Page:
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Among Bill Gates’ classic observations, the following statement may be the most prophetic. “We always overestimate the change that will occur in the next two years and underestimate the change that will occur in the next ten.” In today’s world, there are many worries concerning the markets, the economy and of course, immigration, especially as it relates to recent terror attacks. This article doesn’t address the emotional and political issues surrounding market headlines, but discusses a longer term challenge—an aging population and workforce.
As the Wall Street Journal noted, “for the first time since 1950, the world’s combined working-age population will decline. At the same time, the share of the world’s population over 65 will skyrocket. Previous generations fretted about the earth having too many people. Today’s problem is too few.” This demographic phenomenon is not limited to the U.S. In Japan today, more than two out of five people are over the age of 65. Similarly, in Germany and Italy more than 20% of the population is older than 65. The peak of the baby boom here in the U.S. occurred between 1957-1961, meaning today’s most congested population segment is now 53-58 years old. That is precisely the age when many people are planning to exit the workforce.
Looking at long-term challenges—perhaps not in the next two years but clearly in the next 10 years—our economy’s challenge is maintaining and building a growing workforce. The current landscape is also continuing to move toward a service-based economy. Manufacturing may or may not be able to use technology to navigate a lack of new workers and an aging workforce but the service industry isn’t so lucky. Machines can’t make great food, paint houses, provide medical care for loved ones or cut hair. Nor can many service jobs be outsourced – they require human hands.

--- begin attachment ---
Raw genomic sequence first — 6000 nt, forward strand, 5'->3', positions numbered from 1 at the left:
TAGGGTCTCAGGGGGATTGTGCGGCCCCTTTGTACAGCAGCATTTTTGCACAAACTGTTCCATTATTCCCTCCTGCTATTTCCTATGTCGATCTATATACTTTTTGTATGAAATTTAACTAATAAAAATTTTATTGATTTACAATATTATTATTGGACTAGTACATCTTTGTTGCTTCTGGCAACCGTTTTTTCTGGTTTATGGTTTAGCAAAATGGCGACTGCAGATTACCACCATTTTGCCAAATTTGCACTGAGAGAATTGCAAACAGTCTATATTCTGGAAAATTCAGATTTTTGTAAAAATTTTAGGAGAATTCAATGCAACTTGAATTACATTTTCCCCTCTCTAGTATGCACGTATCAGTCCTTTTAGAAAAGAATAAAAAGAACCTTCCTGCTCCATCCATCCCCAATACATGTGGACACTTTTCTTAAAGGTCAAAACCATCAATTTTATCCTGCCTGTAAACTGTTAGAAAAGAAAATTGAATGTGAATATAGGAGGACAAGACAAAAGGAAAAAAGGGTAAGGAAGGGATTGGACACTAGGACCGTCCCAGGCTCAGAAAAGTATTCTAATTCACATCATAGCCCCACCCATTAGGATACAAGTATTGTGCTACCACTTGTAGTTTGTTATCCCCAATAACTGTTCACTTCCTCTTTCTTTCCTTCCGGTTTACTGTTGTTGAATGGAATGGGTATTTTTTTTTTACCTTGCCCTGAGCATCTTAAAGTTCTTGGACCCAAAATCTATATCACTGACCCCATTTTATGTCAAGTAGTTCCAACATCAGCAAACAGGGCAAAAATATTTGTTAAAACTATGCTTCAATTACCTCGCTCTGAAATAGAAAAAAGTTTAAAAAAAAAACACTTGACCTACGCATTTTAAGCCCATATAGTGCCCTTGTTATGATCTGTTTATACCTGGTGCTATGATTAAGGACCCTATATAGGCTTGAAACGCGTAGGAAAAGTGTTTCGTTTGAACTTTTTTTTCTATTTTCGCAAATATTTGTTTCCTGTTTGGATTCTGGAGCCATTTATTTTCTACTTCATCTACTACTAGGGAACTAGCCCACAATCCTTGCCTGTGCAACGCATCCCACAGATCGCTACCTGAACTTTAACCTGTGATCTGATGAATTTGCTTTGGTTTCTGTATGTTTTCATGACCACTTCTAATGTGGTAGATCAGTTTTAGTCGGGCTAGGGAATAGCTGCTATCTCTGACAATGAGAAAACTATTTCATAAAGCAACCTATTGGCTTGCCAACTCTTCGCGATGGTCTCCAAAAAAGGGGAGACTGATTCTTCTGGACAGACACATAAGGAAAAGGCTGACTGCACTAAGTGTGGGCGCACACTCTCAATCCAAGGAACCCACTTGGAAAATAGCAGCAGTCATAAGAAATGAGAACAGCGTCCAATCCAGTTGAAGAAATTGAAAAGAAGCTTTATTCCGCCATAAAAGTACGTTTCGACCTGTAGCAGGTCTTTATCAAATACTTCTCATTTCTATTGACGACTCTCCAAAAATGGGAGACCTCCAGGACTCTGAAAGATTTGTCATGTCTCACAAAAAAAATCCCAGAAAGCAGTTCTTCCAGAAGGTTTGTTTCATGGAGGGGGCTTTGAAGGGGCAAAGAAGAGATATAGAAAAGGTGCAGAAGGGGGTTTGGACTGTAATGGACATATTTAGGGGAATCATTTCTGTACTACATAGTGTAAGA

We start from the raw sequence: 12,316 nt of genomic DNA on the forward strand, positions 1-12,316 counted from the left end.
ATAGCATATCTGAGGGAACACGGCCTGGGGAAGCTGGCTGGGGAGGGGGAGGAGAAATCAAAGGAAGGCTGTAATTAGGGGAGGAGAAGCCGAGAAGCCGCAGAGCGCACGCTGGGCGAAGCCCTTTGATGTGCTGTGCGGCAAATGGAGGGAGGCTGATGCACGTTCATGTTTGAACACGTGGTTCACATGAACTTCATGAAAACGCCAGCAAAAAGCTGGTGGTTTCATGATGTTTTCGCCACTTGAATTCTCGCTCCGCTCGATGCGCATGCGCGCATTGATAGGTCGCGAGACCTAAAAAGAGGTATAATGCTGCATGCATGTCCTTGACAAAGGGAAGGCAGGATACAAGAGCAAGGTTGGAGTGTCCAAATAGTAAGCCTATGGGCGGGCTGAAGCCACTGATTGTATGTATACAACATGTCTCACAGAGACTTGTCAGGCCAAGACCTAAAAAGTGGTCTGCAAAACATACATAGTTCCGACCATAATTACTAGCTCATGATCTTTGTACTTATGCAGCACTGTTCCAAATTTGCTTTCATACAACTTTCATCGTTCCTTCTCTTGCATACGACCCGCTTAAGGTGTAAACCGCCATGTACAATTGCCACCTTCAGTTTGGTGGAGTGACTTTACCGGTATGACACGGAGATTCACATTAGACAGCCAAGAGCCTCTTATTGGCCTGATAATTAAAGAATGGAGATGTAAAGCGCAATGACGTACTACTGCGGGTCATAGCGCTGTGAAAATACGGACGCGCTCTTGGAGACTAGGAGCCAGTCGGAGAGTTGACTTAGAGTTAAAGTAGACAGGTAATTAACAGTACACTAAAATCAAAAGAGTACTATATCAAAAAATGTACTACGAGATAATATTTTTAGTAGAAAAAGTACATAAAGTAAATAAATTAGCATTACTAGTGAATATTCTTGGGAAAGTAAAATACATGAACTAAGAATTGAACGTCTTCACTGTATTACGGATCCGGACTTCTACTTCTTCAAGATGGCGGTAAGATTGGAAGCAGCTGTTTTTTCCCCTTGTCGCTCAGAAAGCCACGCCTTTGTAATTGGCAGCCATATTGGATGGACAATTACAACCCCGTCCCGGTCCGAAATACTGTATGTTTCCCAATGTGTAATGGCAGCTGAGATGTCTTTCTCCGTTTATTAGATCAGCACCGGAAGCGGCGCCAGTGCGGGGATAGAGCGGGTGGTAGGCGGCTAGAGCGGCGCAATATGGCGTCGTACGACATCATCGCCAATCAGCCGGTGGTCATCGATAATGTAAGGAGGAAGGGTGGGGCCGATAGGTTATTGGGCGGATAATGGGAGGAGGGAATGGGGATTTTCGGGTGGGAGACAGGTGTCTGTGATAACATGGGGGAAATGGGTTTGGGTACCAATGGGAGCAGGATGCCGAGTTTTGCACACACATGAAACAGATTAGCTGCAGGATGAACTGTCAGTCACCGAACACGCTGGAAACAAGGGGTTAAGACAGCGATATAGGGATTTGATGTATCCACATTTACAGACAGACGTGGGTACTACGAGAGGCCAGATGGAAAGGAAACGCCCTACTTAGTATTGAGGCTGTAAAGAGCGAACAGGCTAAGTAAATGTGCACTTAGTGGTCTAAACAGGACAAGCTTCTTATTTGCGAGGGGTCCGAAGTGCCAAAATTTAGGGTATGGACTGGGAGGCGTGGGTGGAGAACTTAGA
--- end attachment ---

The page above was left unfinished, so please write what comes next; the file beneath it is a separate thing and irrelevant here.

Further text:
Immigration is a complex political conversation, but it’s clear that our workforce is depleting and our economy functions on the energy and efforts of people. Even if today’s birthrate was expanding, children let alone babies are not capable of replacing the knowledge and experience of the countless Baby Boomers moving toward retirement.
How we address the current fears of terrorism and concerns about other nations’ citizens taking jobs from U.S. workers is not easy, but the facts remain the same. The number of workers —especially skilled workers like welders, plumbers and carpenters—is decreasing and none of us want the economy to shrink. The world’s economic leaders, both foreign and domestic, are cognizant of contracting workforce’s and the fight for new workers will be at the forefront over the next 10 years.
Mr. Gates is right in his assessment. We have to be diligent in keeping our borders safe today. Looking at the long term, if we lose our economic advantages, our borders will be weaker than they are now. We have challenges my friends. It’s easy to focus on the fear of today but let’s not forget our future.
Disclaimer: Do not construe anything written in this post or this blog in its entirety as a recommendation, research, or an offer to buy or sell any securities. Everything in this post is meant for educational and entertainment purposes only. I or my affiliates may hold positions in securities mentioned in the blog. Please see my Disclosure page for full disclaimer.[/vc_column_text][/vc_column][/vc_row][vc_row][vc_column offset=”vc_hidden-lg vc_hidden-md vc_hidden-sm”][vc_widget_sidebar sidebar_id=”sidebar-main”][/vc_column][/vc_row]